In brief

  • The fourth-annual CoinAgenda Caribbean conference was held in San Juan last week.
  • Crypto investors and entrepreneurs such as Michael Terpin and Brock Pierce provided their insight as inhabitants of the island.
  • While Puerto Rico faces various unique challenges, blockchain industry remain optimistic in the island's potential.

SAN JUAN—Is Puerto Rico any closer to becoming the “crypto haven” that blockchain entrepreneurs and investors once promised? The attendees of Thursday’s fourth-annual CoinAgenda Caribbean conference in San Juan certainly think so.

A mix of local crypto enthusiasts and tourists gathered on the island late last week to discuss Puerto Rico’s potential as a hub of blockchain investing and industry. Its speaker list featured heavyweight crypto luminaries who have spent considerable time and money in Puerto Rico already, such as Michael Terpin—founder and CEO of Transform Group, which runs the CoinAgenda conference—and Brock Pierce, co-founder of EOS software development firm Block.one.

Between the local crypto tax incentives, efforts for blockchain focused programming education, cryptocurrency banking developments, and philanthropic efforts, the Puerto Rico crypto community is convinced that the island can be a beacon of innovation for the industry.

Here’s why:

According to Puerto Rican tax attorney Giovanni Mendez, the island provides unique tax incentives for local entrepreneurs as a result of Puerto Rico’s Act 60.

During his talk at the event, Mendez said that this initiative provides the enticing benefit of 0% capital gains tax on crypto assets. US citizens who migrate to the island for over half of the days of the year do not need to give up their citizenship to qualify, since Puerto Rico is a commonwealth of the United States.

"I believe that the tax incentives are helping economic development. There needs to be added regulation for growth of the industry," said Mendez.

Michael Terpin, who was one of the first crypto investors to move to Puerto Rico to participate in the crypto capital gains tax-relief program, similarly expressed his optimism for the island. Terpin said during his CoinAgenda event that he believes Puerto Rico can recapture the title of Blockchain Island even with increasing competition from others such as Malta and Bermuda.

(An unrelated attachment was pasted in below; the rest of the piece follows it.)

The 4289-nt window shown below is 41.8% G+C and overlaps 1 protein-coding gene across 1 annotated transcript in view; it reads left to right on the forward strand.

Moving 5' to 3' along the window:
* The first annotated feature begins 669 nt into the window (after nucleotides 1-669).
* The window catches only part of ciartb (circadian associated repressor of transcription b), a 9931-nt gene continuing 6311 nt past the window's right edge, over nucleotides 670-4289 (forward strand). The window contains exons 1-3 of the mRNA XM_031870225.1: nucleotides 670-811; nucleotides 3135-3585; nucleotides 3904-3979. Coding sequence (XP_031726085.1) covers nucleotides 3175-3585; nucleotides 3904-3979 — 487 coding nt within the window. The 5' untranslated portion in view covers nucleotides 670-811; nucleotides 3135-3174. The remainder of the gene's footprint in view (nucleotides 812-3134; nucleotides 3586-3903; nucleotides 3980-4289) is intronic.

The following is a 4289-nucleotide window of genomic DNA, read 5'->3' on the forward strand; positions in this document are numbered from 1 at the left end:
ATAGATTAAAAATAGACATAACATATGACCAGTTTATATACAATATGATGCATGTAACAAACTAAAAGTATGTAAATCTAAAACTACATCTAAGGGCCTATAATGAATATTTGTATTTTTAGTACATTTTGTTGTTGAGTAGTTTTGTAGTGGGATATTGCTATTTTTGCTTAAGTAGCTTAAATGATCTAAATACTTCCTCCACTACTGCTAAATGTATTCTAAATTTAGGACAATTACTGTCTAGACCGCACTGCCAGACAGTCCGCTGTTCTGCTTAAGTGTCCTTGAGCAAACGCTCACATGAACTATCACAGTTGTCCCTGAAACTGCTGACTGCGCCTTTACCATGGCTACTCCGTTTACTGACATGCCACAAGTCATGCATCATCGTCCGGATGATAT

Crypto mining companies seem to agree. Coinmint, the largest cryptocurrency mining operation in North America, is all in on the island: “Coinmint is a Puerto Rico entity and our headquarters is in Puerto Rico. The senior leadership of the company has relocated to the island,” CFO Michael Maloney said at the event.

But Puerto Rico does face some challenges, as the founder of Puerto Rico's first and largest private equity and venture capital firm Advent-Morro Equity Partners, Cyril Meduna, explained.

“Companies that want to establish themselves in Puerto Rico end up seeking coders in other countries as there is a lack of talent in the area,” said Meduna, who moved to the island 20 years ago from Chile. “We are working on creating a full stack coding school that will help build human talent and lessen the dependency on tax incentives.”

Beyond the lack of local talent, one of the biggest obstacles that has impeded local blockchain industry growth in Puerto Rico has been the string of natural disasters, according to Gail Nolan, principal strategist for Invest Puerto Rico. “Disasters have caused companies to evaluate possible downtime costs and risks factors,” she said.

Despite the risks, a number of entrepreneurs and startup founders remain intrigued by Puerto Rico’s potential. Brock Pierce, former child actor and co-founder of EOS Alliance Block.one, might be the best-known figure in the crypto industry to migrate to Puerto Rico. During his featured fireside chat at CoinAgenda, Pierce likewise identified some of the challenges local businesses face.

“I met with the local government and identified regulatory uncertainty as a reason why more companies have not moved to the island,” he said. “The local market not being big enough has made it difficult for startups to raise money.” 

This falls in line with some of the questions that have arisen over the last year regarding the island’s future as a haven for crypto following a change in Puerto Rico’s leadership. Even still, Pierce said he remains bullish on Puerto Rico’s potential for growth.